Going the distance for Tibet

In 1994, Tenzin Dhonyoe was sentenced to imprisoned in a Chinese prison. His alleged crime – refusing to denounce and degrade the Dalai Lama.

Tenzin was only 17 years of age at the time and had been studying Tibetan Buddhism as a novice monk since he was 7 years old.

He was given a twelve-year sentence.

Inside prison, Tenzin endured both mental and physical torture at the hands of the Chinese prison guards on a daily basis for almost 6 years – treatment that was endured by all of the other monks, nuns and Tibetans being held.

Police would enter his cell daily, or every second day, and whilst his hands were handcuffed behind his back and his feet tightly shackled together, beat him, stamping repeatedly on the back of his neck, punching his face, causing broken bones, teeth knocked out, profuse bleeding, and severe pain.

Electric shocks and broken bones

He was subjected to repeated electric shocks to various parts of his body on a daily basis, often multiple times a day. Shocks were given to his head, heart and back. These shocks were not monitored or limited to a painful but “safe” level, but at the complete discretion of the torturer. He speaks of the severe pain and of often passing out for hours, maybe days, at a time. Deaths from this treatment occurred frequently.

On top of this, prisoners were only fed a small amount of rice mixed with water, like a rice soup, once a day, or sometimes only every second or third day. Apart from this they were given nothing else to eat or drink. They were also given no water, or products for personal hygiene, to clean teeth, wash their body etc.

After about five and a half years, Tenzin was put to work outside the prison. Every day, he was taken to a worksite where they quarried stone for the government to use for building houses. To enable them to work their handcuffs were taken off and the shackles on their ankles loosened.

Some months after Tenzin was put to work, after explosives were used to blast the rock, Tenzin and his fellow prisoners were unable to escape the mass of falling stone. Three men died on the spot and another four were badly injured, including Tenzin.

Tenzin had very severe injuries – a broken left foot, and several broken bones in his left leg. He describes his leg as being completely flattened. He had a further three broken ribs on his left side and his left arm was broken in several places.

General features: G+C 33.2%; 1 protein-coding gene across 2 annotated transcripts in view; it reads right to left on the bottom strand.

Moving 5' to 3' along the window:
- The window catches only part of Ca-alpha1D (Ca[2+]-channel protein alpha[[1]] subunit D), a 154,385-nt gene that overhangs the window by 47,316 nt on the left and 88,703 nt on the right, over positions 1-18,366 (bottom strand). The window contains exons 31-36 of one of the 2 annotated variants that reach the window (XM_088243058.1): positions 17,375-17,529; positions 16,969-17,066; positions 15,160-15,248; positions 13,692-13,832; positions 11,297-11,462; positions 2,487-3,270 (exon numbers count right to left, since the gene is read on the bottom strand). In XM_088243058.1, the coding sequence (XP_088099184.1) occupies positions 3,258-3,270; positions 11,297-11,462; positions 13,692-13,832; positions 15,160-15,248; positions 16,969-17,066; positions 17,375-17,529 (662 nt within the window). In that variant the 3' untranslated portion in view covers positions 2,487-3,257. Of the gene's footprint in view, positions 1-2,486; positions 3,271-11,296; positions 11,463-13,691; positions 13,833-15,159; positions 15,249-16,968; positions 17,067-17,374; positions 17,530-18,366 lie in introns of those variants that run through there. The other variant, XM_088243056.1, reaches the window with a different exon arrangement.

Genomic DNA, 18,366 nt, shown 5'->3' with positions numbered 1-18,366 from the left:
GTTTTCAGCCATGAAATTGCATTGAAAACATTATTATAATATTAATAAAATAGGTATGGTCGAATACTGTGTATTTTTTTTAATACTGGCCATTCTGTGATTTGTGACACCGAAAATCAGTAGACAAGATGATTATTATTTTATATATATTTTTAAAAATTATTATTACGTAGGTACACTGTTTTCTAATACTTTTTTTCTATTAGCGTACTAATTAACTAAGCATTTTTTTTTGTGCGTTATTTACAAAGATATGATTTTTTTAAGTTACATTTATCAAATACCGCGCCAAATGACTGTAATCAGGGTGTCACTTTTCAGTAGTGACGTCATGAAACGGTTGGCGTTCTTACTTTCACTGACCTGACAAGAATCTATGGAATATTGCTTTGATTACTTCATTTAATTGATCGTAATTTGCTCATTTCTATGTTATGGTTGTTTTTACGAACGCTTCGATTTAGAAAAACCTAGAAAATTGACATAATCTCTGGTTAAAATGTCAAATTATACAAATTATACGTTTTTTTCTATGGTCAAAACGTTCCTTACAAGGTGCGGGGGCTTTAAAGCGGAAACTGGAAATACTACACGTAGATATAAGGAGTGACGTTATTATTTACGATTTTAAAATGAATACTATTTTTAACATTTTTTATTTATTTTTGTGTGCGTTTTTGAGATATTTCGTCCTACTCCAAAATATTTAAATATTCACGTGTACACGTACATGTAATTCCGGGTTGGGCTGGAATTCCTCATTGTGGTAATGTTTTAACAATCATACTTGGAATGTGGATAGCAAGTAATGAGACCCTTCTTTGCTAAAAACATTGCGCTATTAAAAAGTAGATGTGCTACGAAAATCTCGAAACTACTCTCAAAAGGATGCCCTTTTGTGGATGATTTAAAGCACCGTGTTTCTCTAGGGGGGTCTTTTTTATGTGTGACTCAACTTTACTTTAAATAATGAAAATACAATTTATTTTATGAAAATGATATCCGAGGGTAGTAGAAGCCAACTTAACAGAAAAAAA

He doesn’t clearly remember the full extent of all his injuries.

After the accident he was taken to a local hospital where their only advice was to amputate the entire left leg.

They called his sister to collect his body

Despite this consultation, he was given no treatment, no medicine, but taken back to his cell where he lay for two days, almost bleeding to death. On the third day the Chinese guards called Tenzin’s sister to collect him as they thought he was about to die.

Tenzin was eventually moved to a hospital. After spending around 18 months healing and recovering some of his strength, Tenzin escaped from the hospital.

Travelling by foot, still limping badly and in poor health, he walked out of Tibet across the mountains to Nepal. After arriving in Nepal, he spent a further six months in hospital for treatment.

From Nepal, Tenzin travelled to India, going to Dharamshala via Delhi. In Dharamshala, Tenzin met with His Holiness the Dalai Lama, who told him he should go to Chandigarh to receive more medical treatment as his body and health were still very bad. Tenzin spent around 15 more months in hospital in Chandigarh.

Arriving in Australia in 2020, Tenzin continues to have leg pain most days – always worst in the cold weather. The abuse and electric shocks have affected Tenzin’s short-term memory (though scriptures he memorised as a child, he can remember clearly).

He has recently had more corrective surgery to his leg. Such is his dedication to telling the truth about the occupation of his homeland, he marched the 160 km from Newcastle to Sydney to protest the opening of the 2022 Beijing Winter Olympics.

Chinese government efforts to control monks and nuns, control the day-to-day practice of Buddhism in Tibet – and even control the reincarnation of the Dalai Lama – will not stop without international attention and pressure.